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May 23, 2014 2:14 PM   Subscribe

This month, the US Public Health Service released (PDF) the first comprehensive clinical practice guidelines for PrEP (Pre-Exposure Prophylaxis) which outlines the criteria for determining a person’s HIV risk and indications for PrEP use. (PrEP FAQ) The CDC states, "When taken consistently, PrEP has been shown to reduce the risk of HIV infection in people who are at high risk by up to 92%. PrEP is much less effective if it is not taken consistently." The FDA's approved drug — Truvada — that was previously approved for H.I.V. treatment in 2004, is now approved it for prevention of HIV transmission. (Truvada previously)

NYTimes: Are We Ready for H.I.V.’s Sexual Revolution?: The first is psychological. Doctors and policy makers need to admit that 30 years of the ABC mantra — abstain, be faithful, use condoms — has failed. Men generally hate condoms, their lovers usually give in, almost no one abstains, precious few stay faithful.

Slate's interview with Peter Staley: Because we don’t have the death and dying that forced a drastic change in sexual behavior among gay men in the mid-’80s, which was largely sustained until the early ’90s, the safe-sex condom code that we created then has collapsed. And that’s the reality we live in today. Just talking about it, telling people that they’re cowards for not wearing condoms—I don’t think that’s going to create a mass movement of putting condoms on.

Why I am a Truvada Whore: The #TruvadaWhore movement is tongue-in-cheek—most people wearing the shirt are not actual whores—but also, in a sense, literal: we’ve all got a little “whore” in us to the extent that we all belong to the human race.

NYTimes:
Michael Weinstein, president of the AIDS Healthcare Foundation, has called Truvada a “party drug” and argued that the drug regimen would encourage men to avoid condoms and thus increase the infection rate. He called the release of the guidelines “a shameful chapter in the history of the C.D.C.”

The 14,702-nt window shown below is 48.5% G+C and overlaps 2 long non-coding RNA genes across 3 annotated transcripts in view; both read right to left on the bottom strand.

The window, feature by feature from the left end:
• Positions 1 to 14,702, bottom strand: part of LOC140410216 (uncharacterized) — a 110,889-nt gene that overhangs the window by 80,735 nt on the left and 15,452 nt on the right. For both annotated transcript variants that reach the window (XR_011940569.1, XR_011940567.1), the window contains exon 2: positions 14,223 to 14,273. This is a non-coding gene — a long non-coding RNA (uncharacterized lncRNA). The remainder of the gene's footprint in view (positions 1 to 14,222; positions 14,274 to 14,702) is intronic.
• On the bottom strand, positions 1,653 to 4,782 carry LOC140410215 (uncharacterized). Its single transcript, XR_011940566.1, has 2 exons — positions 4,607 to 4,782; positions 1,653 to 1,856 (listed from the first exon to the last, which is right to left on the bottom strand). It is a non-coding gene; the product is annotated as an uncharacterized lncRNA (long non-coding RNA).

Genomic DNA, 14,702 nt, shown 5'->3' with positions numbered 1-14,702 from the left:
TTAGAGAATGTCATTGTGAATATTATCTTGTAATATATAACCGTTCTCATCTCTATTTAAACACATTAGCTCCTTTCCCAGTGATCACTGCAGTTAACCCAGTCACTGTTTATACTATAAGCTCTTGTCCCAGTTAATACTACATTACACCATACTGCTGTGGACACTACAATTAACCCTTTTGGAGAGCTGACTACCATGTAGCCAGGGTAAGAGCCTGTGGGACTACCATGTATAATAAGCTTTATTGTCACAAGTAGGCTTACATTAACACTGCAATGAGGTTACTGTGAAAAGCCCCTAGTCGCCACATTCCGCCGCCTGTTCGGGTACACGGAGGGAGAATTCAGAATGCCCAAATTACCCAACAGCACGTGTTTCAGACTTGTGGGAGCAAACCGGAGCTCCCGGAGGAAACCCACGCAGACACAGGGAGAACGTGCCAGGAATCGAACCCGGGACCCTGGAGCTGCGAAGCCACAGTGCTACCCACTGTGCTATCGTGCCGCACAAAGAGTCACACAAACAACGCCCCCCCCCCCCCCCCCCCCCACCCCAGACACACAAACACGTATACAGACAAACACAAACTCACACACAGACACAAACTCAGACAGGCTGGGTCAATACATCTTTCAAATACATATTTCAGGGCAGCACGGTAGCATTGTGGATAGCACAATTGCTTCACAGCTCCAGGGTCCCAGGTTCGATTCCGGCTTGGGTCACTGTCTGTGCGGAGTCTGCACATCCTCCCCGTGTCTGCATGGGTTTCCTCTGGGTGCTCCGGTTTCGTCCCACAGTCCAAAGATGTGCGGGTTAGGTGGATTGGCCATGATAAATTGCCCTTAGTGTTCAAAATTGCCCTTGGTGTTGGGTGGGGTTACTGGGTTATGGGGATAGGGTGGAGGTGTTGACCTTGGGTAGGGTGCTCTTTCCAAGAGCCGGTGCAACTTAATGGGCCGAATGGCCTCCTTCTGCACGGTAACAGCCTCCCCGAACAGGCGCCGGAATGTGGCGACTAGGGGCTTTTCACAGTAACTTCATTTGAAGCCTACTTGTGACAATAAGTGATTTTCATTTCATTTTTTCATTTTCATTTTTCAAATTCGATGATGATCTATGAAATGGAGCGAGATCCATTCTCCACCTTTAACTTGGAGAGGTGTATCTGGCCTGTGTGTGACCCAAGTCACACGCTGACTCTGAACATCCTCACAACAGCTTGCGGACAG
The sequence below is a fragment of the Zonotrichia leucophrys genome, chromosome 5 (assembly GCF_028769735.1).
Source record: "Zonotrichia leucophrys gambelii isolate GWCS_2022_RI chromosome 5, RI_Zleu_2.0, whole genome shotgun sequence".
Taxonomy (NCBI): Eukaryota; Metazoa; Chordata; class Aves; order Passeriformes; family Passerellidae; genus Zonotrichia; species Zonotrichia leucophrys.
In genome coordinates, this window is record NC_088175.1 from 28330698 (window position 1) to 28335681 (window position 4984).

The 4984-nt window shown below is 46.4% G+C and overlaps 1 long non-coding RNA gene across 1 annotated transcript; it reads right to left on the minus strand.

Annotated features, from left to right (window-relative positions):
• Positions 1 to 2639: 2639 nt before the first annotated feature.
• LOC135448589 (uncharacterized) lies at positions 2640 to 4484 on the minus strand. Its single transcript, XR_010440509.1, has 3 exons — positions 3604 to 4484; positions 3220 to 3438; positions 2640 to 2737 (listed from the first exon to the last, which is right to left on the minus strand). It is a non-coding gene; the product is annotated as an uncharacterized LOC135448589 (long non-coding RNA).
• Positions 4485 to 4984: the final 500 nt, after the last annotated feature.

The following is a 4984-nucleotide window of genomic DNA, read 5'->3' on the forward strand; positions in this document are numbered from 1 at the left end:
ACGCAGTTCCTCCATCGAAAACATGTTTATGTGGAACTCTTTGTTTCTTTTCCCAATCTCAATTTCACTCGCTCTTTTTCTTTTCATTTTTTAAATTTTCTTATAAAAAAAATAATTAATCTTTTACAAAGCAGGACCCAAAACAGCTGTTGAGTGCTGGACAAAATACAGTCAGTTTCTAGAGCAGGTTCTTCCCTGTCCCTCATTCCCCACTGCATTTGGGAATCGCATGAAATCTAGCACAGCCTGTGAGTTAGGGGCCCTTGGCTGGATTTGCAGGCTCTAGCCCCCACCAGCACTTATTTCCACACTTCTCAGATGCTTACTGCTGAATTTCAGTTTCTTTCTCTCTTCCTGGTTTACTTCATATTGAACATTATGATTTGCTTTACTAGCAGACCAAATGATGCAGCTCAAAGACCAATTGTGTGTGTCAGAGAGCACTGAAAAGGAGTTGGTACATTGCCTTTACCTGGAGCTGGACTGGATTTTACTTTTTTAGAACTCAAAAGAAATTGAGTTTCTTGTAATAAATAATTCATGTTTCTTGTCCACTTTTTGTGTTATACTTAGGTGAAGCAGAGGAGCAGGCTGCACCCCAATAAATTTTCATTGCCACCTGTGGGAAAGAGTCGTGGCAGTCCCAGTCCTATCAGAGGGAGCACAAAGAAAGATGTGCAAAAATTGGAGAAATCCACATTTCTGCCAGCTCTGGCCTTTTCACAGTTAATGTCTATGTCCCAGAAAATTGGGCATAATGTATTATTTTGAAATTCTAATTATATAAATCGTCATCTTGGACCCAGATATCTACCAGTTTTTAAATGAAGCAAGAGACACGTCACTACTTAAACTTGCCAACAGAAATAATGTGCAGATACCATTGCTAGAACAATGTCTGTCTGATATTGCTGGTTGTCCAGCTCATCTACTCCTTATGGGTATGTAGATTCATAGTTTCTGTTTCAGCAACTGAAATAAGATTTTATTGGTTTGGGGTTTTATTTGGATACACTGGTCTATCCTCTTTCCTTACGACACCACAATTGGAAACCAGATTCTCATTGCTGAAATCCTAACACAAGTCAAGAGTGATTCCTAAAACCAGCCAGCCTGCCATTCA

SFGate: Truvada generated upward of $3 billion in sales last year. At least 2,300 people were prescribed Truvada for HIV prevention in 2012 and 2013, not including those who use the drug to battle existing HIV infections, Gilead said.
posted by roomthreeseventeen (30 comments total) 8 users marked this as a favorite

 
I got an email that my #truvadawhore t-shirt shipped today.
posted by davidstandaford at 2:43 PM on May 23 [2 favorites]


davidstandaford, thanks for clarifying that the term is not used as a negative, I was looking at the post title with suspicious eyes.
posted by filthy light thief at 2:47 PM on May 23 [1 favorite]


filthy light thief, not at all. See the Why I am a Truvada Whore link.
posted by roomthreeseventeen at 2:48 PM on May 23 [2 favorites]


I think the term was first used as an insult, and is still used as an insult by some, but it has also been reclaimed by many people who are on truvada. I'm curious if anyone knows anything about the origin and first uses of the term.
posted by davidstandaford at 2:50 PM on May 23


I only heard of PrEP when I moved to California. It just wasn't a thing in previous areas I've lived I guess (Montreal + Boston).

Grindr and Scruff out here are full of "I take Truvada and love bareback sex," which is kinda frightening. It may prevent HIV infection, but not other STIs...

That being said, I will probably get a Truvada prescription should my insurance cover it. Better safe than sorry? But I intend to keep wearing condoms too.
posted by Strass at 2:50 PM on May 23


Bah, my reading capabilities today are diminished. My apologies.

And is the cost of "consistent" use less than it was when discussed in the previous thread ($1,2000 per month)?
posted by filthy light thief at 2:51 PM on May 23


Truvada Co-Pay Assistance, but yeah,a cursory internet search has a "street" value of $1306 per month.
posted by roomthreeseventeen at 2:54 PM on May 23


Apparently, I've totally forgotten that # used to be the "pound" sign, because I could not figure out that shirt until I re-read the Out article.
posted by Etrigan at 2:58 PM on May 23 [1 favorite]


The CDC just did a Grand Rounds presentation on PrEP,
CDC Grand Rounds: Pre-Exposure Prophylaxis for Prevention of HIV (1:02:11)